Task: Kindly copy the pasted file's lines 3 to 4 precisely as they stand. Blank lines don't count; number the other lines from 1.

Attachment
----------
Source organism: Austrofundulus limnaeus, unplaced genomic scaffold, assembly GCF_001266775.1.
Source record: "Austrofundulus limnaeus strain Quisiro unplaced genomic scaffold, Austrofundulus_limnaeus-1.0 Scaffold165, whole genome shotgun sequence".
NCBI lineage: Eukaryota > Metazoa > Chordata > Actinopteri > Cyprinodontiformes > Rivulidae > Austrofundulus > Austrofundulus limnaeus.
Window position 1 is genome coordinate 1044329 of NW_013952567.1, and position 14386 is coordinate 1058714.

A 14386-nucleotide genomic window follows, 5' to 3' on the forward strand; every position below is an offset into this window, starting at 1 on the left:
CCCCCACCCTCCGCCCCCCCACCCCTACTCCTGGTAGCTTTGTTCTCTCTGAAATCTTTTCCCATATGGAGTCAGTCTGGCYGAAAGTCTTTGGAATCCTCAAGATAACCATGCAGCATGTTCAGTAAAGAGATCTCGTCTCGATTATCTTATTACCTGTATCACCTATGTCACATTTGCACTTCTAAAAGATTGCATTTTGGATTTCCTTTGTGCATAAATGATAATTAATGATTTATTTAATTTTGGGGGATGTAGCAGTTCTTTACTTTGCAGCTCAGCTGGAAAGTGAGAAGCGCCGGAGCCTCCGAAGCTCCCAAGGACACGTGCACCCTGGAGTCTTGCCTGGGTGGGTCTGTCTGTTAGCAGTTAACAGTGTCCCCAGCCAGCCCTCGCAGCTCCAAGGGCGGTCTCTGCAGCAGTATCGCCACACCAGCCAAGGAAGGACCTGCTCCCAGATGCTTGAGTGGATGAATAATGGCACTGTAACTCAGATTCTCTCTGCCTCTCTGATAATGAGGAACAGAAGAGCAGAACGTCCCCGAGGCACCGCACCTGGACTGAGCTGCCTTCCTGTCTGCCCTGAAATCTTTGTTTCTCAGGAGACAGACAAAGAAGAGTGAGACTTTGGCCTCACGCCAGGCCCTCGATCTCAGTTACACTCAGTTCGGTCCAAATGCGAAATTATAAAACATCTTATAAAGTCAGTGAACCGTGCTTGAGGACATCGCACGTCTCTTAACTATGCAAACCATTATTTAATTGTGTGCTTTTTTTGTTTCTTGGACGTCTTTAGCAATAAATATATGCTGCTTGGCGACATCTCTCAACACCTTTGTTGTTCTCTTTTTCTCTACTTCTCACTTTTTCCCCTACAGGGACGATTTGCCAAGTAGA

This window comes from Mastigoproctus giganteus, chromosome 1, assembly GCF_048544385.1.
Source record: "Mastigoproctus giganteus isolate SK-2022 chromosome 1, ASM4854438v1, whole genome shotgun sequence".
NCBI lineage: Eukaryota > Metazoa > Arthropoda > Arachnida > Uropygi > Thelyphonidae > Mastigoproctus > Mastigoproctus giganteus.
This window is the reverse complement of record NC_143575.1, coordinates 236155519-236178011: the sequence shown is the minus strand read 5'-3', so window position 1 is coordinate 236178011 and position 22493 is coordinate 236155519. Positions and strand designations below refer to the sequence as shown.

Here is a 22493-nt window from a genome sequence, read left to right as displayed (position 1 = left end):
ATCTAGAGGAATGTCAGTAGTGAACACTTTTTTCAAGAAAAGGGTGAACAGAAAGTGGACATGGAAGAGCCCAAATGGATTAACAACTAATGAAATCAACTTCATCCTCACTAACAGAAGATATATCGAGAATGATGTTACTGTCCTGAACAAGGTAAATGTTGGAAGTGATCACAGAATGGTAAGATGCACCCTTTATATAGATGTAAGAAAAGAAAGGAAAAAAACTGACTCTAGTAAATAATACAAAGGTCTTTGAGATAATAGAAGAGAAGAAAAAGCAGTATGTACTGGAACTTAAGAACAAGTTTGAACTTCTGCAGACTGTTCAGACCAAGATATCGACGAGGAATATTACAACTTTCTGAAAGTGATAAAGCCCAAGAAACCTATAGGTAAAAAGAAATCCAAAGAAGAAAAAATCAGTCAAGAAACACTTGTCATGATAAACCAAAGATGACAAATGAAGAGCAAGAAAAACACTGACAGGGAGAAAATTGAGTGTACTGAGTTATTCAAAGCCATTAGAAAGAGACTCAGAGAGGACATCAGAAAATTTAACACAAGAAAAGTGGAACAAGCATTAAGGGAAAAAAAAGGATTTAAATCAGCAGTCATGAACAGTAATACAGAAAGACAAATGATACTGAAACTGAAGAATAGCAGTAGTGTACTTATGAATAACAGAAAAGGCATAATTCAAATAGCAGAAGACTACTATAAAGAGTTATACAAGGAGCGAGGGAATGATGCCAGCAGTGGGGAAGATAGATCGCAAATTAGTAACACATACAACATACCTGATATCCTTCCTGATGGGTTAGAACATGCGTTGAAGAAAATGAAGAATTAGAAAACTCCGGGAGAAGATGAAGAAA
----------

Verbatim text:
NCBI lineage: Eukaryota > Metazoa > Chordata > Actinopteri > Cyprinodontiformes > Rivulidae > Austrofundulus > Austrofundulus limnaeus.
Window position 1 is genome coordinate 1044329 of NW_013952567.1, and position 14386 is coordinate 1058714.